COVID had an extremely uneven impact on economies and societies, and it’s not over yet. That’s not a statement from me. It comes from Warren Buffett. But as COVID continues to ravage parts of the world with a new variant, one of the greater threats continues to manifest itself. A Technological Cold War.
This week, Scott Kennedy at the Center for Strategic and International Studies warned that China’s repeated crackdown on technology firms would hurt China’s economic growth. He said that China would likely deter private investment in innovation and new technologies. In essence, only state-led investments will pave the way for success, if that’s what you want to call it. The reality is that China’s state-led push in innovation will likely have another victim outside of its private sector: The United States.
As I’ve said, there has been a profoundly unsettling Technological Cold War brewing between the two countries. If China is raising barriers that affect its private sector, imagine how little regard they might show to Apple and Qualcomm. I have already stated on the record that I’m deeply concerned about U.S. semiconductor sales in China in the years ahead.
Technological Cold War
A stunning report from Boston Consulting Group suggested that U.S. semiconductor companies held 48% of the global market share in 2018 (total revenue was $226 billion). However, the consulting group said that this figure could fall to 40% (or $190 billion) due to China’s competition and U.S. export restrictions. And if a tech Cold War hits you know what – as in the Biden administration bans U.S. chip exports to China or Beijing boots American firms out of the market – that figure could plunge to $143 billion (or 30% market share around the globe). The question everyone should ask is: Why do we care?
Well, corporate executives are not stupid. They recognize that a significant cut to their bottom line creates a significant weakness for them. Less revenue means fewer dollars for research and development. Less money calls into question the U.S. ability to maintain dominance in both military and consumer technology. We’ll need to look for winners and losers in this story. It will likely take some time to shake out. But be aware that it continues to sit in the background.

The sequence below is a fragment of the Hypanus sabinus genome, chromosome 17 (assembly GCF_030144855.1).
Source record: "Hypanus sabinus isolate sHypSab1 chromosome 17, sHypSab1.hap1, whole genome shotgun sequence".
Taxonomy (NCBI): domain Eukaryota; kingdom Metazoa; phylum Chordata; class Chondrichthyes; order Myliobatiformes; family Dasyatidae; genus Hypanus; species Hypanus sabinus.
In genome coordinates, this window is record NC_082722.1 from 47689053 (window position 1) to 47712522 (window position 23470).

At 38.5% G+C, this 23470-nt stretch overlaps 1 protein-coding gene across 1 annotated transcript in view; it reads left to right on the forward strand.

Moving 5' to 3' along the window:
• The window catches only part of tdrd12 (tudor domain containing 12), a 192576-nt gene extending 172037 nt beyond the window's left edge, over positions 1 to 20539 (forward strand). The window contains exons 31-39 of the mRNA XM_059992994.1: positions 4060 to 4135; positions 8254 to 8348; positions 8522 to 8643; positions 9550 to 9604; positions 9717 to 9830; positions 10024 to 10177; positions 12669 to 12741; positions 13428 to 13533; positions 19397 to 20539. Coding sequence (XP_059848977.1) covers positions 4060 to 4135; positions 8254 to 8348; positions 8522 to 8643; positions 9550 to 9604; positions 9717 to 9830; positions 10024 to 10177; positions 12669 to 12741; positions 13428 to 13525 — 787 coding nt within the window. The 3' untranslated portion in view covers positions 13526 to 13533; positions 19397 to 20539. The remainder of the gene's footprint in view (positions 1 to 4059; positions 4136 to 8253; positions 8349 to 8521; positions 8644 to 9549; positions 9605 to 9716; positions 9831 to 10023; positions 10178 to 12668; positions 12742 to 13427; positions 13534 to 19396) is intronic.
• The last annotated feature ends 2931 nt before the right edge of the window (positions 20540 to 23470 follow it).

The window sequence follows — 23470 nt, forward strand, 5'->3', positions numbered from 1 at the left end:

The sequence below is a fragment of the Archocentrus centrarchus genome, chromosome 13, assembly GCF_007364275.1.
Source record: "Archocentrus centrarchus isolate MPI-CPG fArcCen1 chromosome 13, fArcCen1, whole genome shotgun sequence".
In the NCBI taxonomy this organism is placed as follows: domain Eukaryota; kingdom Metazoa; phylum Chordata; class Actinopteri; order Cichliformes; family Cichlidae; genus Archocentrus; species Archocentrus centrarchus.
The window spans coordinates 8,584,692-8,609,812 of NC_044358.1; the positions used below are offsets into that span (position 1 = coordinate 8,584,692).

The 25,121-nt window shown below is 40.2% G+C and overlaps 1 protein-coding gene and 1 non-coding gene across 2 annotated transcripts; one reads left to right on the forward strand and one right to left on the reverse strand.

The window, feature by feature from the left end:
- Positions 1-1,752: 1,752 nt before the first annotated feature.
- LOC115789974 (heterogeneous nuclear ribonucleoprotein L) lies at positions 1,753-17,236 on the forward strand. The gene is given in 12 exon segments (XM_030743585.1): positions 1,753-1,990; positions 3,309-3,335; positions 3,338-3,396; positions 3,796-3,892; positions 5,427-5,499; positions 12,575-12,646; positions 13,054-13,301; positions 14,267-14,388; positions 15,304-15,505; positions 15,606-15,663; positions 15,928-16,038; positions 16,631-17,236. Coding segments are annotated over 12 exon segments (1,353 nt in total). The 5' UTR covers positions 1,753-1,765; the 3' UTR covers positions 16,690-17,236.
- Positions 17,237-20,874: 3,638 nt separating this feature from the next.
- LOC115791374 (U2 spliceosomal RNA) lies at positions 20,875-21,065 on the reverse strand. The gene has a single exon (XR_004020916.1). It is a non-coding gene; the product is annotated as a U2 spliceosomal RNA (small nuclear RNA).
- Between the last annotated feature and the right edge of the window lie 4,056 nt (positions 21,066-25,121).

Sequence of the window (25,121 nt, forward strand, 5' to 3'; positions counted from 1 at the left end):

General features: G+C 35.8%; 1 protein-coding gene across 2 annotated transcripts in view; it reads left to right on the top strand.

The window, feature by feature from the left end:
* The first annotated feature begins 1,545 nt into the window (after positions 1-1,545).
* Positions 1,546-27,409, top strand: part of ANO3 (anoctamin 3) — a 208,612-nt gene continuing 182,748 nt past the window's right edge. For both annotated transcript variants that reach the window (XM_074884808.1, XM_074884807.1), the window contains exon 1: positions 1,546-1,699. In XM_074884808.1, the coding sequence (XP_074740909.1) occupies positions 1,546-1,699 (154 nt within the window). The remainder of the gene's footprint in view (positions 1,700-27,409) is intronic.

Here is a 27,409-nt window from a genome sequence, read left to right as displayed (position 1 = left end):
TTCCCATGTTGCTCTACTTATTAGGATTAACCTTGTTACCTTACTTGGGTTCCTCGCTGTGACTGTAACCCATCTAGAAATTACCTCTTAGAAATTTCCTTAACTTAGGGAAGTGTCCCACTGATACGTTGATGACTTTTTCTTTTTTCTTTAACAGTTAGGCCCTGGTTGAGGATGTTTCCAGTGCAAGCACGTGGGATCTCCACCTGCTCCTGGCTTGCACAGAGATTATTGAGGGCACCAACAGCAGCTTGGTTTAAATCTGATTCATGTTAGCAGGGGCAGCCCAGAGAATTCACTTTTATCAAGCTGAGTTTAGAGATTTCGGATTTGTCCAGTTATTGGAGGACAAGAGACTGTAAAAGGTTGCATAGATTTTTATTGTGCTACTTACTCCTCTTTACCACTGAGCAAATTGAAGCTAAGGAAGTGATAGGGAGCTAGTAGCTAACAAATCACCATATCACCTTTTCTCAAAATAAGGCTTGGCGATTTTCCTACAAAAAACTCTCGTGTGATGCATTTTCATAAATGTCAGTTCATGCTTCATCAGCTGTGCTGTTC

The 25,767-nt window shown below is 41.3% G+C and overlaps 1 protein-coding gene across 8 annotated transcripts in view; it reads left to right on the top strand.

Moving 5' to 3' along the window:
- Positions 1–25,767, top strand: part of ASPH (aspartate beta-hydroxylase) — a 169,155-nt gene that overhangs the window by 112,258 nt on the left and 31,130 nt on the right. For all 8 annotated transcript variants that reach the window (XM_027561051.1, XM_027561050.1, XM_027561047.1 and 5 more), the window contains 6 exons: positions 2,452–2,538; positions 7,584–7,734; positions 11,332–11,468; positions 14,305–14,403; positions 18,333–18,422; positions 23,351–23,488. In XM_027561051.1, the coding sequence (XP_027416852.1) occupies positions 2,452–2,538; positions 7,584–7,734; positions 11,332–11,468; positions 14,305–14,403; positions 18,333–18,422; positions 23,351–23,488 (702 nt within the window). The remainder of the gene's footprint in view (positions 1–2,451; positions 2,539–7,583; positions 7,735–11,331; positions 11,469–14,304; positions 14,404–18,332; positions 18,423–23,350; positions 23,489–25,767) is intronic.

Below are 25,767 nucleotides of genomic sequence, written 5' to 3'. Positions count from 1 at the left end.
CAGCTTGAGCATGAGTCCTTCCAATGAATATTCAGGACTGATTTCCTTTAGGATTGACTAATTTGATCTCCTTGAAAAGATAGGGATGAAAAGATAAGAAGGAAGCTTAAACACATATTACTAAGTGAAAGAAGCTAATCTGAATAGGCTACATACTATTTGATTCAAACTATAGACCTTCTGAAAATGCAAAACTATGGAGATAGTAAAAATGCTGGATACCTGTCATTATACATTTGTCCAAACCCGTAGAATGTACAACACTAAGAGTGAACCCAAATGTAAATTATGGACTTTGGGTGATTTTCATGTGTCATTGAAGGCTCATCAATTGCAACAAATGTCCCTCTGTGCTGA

Momentum Remains Negative
Yesterday was quite an odd day in the markets. The selloff just never wanted to come. Momentum is squarely negative. The VIX and the VXN (Nasdaq Volatility) were both up. But so too were the S&P 500 and the Nasdaq. There was a period in the day where the Dow Jones remained range-bound for hours.
It doesn’t look like the market is going to hold today. European markets have pulled back once again due to concerns about inflation and COVID-19. And a more than 1% drop out of Germany has me standing by for a potential pullback in the next 24 hours.
Futures markets were in the red before the bell. I think this market is looking for a reason to sell, but there has been just enough volume in the last 24 hours to keep the bottom from dropping out. There was a lot of money aiming shorting biotech, Chinese, silver, and silver. I’m expecting that investors will take whatever gains they’ve made out of natural gas very soon. Buckle up. This might be a rough day.